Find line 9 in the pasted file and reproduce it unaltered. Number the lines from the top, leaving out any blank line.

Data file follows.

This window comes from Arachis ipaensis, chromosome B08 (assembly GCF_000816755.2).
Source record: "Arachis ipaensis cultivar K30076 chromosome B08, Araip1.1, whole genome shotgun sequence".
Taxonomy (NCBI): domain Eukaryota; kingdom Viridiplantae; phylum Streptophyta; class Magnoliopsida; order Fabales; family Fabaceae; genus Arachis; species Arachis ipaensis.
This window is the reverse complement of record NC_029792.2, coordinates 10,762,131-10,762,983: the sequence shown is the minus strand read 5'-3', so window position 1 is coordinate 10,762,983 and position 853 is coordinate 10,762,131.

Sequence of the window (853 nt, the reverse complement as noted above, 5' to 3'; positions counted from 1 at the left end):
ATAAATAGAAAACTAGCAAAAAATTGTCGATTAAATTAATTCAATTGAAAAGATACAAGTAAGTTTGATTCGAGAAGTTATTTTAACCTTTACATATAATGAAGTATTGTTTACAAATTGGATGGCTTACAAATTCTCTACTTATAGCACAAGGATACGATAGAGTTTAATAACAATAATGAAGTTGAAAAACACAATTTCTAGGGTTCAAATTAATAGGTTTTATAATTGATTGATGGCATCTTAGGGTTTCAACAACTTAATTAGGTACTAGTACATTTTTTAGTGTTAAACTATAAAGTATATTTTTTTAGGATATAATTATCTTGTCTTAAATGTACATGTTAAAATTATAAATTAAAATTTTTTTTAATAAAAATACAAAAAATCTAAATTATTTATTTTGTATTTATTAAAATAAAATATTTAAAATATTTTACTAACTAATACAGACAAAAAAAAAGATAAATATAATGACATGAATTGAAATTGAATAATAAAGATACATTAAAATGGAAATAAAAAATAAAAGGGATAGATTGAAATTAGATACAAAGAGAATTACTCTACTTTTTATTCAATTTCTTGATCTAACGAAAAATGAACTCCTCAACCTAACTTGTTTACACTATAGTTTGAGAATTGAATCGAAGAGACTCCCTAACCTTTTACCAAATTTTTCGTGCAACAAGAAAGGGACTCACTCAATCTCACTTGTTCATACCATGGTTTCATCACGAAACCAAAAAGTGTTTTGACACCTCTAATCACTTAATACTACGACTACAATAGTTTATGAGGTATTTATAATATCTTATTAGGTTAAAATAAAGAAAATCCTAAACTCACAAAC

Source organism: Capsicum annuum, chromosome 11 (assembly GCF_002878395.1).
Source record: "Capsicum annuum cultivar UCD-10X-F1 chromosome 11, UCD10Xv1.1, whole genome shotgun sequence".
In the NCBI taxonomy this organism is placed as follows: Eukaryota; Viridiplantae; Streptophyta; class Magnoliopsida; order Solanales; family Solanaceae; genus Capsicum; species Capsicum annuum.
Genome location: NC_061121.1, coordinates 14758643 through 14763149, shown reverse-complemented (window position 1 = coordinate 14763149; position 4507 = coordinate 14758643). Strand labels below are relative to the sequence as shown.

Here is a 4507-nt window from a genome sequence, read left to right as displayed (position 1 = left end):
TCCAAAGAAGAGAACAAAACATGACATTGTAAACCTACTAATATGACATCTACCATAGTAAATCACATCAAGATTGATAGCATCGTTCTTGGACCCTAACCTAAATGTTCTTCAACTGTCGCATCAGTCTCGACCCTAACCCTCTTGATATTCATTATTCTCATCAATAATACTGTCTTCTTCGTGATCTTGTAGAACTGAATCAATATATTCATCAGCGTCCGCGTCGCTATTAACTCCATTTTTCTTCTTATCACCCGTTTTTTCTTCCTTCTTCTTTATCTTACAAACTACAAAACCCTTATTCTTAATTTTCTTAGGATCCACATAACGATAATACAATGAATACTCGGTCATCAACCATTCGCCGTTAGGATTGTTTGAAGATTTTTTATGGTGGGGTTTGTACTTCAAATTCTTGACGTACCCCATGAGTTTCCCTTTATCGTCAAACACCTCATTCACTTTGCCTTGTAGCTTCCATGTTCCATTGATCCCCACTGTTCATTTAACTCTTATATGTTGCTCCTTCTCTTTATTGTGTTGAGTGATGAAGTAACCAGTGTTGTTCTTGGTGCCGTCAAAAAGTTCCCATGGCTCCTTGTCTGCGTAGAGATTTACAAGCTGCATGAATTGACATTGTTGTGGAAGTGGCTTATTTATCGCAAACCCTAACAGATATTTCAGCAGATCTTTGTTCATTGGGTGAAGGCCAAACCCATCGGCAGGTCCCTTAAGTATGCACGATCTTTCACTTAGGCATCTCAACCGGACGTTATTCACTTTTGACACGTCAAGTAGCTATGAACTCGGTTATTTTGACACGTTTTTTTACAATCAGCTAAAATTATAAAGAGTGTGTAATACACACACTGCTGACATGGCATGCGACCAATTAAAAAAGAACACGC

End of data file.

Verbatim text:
In the NCBI taxonomy this organism is placed as follows: Eukaryota; Viridiplantae; Streptophyta; class Magnoliopsida; order Solanales; family Solanaceae; genus Capsicum; species Capsicum annuum.